Ultimately, a league is no more than the combined voice of all of its clubs. If leagues are the regulators, as has become the case increasingly, over the last three decades, the clubs are effectively regulating themselves. If we take them as a whole, they have been enormously successful in some areas. English football flows with an amount of money that would stagger the likes of Louis Edwards or Bob Lord, whilst crowds have increased. In other, equally fundamental ways, though, they are deemed to either be failing or to have failed. And the truth of the matter is that the latter can be fixed by the former, should all concerned choose to.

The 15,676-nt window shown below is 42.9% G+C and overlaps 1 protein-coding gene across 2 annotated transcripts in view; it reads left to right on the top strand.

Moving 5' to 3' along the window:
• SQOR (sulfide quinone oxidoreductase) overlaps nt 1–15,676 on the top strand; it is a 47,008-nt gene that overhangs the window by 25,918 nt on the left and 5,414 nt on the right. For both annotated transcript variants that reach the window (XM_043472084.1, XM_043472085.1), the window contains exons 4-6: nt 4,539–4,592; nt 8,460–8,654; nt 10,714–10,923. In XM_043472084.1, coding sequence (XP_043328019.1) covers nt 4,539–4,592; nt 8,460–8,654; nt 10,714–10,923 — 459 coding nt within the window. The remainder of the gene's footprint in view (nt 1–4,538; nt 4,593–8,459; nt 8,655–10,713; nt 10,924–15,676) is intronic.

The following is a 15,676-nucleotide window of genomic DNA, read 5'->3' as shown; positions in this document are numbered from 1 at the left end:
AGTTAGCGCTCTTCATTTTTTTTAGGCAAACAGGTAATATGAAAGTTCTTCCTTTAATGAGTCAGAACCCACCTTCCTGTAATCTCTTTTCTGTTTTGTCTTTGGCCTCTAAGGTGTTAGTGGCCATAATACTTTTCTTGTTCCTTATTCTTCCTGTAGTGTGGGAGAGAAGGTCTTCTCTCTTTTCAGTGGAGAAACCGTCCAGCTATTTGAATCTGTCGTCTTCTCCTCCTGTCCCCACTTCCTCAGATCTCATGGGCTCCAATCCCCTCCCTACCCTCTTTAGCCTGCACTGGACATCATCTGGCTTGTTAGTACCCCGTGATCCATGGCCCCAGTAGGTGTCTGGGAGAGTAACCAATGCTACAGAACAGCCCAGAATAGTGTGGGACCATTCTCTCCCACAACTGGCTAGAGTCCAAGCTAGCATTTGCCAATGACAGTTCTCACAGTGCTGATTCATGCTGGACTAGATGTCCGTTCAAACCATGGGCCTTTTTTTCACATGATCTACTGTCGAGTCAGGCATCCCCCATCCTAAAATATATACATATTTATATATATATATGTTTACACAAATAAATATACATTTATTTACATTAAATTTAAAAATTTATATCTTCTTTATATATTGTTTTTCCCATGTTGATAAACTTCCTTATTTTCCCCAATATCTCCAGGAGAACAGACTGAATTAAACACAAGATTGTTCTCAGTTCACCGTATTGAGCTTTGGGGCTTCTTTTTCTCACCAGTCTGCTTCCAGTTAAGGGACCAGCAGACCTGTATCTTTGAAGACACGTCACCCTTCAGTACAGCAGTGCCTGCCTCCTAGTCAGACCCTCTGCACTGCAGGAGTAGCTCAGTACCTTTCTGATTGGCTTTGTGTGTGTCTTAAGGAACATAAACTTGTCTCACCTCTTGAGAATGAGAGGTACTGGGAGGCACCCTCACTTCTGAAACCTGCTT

Their paper (PDF) comes from a group of eight which is diverse in its range of experience. At its head is David Bernstein, former chairman of the FA, Manchester City and Wembley Stadium. He was behind much of the transformation of Manchester City into the club that the Mansours bought, moving the club into the City of Manchester Stadium on extremely favourable terms and expanding the club’s academy. Also present and correct are Andy Burnham, who was the culture secretary for eighteen months and was widely praised for his handling of the Hillsborough enquiry, David Davies, who held several senior positions for the FA over twelve years from 1994 to 2006, former Sports Minister Helen Grant, former Governor of the Bank of England Mervyn King, former Olympic athlete Denise Lewis, Gary Neville, and lawyer Greg Scott.